A small picturesque village by the sea characterized as a landscape of exquisite, natural beauty. With joyful and peaceful inhabitants who constantly tease each other. It is located in Crete, north of Lasithi prefecture, between Agios Nikolaos and Sitia, at equal distance (30-35km) from the three major cities(Agios Nikolaos, Sitia, Ierapetra). Ideal place for holiday or special weekends. You will enjoy the most colourful sunset and the most beautiful daybreak from any other place. The serenity of the morning open view, with the sun rising from the sea, will be unforgettable. The small island, opposite the village, with the small church of Agios Nikolaos, offers a unique beauty to the landscape.
Palekastro (Palaíkastro GR: Παλαίκαστρο) is a lively, unpretentious town, at the east coast of Crete 20 km. away from Sitia and the seat of the Municipality of Itanos. It was named after an old castle. Its sources main income is agriculture and tourism. Although the town is growing, it manages and retain its character and charm. The town's square is the center of activities and is lined with cafes and taverns. Many a pleasant hour can be passed here, watching the world go by. During the summer months, weddings are often held in the village, with the huge wedding feast taking place in the square, to which everyone is invited. A chance to try your hand at Cretan dancing!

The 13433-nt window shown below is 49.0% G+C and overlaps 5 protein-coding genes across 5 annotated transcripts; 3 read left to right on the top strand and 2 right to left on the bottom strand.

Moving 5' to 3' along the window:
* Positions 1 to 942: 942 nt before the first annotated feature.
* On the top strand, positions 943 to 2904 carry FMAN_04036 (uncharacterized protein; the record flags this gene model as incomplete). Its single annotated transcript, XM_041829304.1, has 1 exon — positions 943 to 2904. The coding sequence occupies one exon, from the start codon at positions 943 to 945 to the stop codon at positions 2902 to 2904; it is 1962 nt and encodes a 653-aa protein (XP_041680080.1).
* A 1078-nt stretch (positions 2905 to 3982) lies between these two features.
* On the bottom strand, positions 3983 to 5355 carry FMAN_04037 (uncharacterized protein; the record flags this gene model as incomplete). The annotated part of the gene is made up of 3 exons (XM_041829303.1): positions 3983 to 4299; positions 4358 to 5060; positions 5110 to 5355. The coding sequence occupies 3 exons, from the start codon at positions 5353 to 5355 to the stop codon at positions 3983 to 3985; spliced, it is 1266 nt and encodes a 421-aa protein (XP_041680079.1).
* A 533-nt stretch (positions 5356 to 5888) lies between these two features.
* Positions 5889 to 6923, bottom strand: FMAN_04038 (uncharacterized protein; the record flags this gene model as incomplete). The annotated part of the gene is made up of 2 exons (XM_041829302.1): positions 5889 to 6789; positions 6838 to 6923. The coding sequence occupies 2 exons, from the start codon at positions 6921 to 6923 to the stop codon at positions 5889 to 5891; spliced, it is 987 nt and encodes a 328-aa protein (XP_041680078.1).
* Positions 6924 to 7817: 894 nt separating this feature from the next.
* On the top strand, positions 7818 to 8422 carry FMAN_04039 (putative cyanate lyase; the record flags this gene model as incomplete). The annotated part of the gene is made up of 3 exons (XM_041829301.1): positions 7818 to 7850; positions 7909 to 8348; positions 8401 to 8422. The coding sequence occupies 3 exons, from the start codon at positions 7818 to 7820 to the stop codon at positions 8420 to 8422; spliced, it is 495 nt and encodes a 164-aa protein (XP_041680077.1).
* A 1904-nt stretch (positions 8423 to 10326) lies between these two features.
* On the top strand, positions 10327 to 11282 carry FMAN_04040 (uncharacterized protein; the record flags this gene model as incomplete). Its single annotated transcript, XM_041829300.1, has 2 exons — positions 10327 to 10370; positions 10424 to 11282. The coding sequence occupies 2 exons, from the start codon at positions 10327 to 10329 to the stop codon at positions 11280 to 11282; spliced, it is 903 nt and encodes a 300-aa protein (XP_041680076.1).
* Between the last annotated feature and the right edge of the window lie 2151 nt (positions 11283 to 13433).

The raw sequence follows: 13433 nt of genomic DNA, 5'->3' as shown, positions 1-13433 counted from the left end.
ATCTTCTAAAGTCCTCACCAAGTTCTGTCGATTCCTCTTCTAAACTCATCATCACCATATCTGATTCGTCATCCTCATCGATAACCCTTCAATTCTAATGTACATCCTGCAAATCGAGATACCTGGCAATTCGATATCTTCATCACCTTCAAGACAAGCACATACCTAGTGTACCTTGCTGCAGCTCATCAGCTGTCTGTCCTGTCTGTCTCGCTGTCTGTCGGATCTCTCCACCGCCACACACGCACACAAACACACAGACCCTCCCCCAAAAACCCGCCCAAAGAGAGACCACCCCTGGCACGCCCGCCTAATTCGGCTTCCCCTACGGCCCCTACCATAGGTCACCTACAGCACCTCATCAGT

The Monastery of Kapsa is located 40 km from the town of Sitia at the exit of the Pervolakia Gorge built against the steep rocks overlooking the Libyan sea. The exact time of the foundation of the monastery is still unknown, while some believe that it was in the 15th century. Until 1841 there were only a small chapel dedicated to the Saint John the Baptist and a few cells.
In Makry Gialos, at the place Katovigli, near the church of the Dormition of the Virgin, have been unearthed remains of a Roman Villa. Pendlebury (BSA XXXIII p. 100) had already noted the existence of a Roman settlement here. Excavations begun in 1977 (not yet completed), have shown that there were indeed large domestic establishments, dated from the 1st century BC to the 3rd century AD, but it is not possible at this stage of the excavations to draw definite conclusions. One room after another has been discovered and the whole excavation so far, covers an area of roughly 1500 sq.m.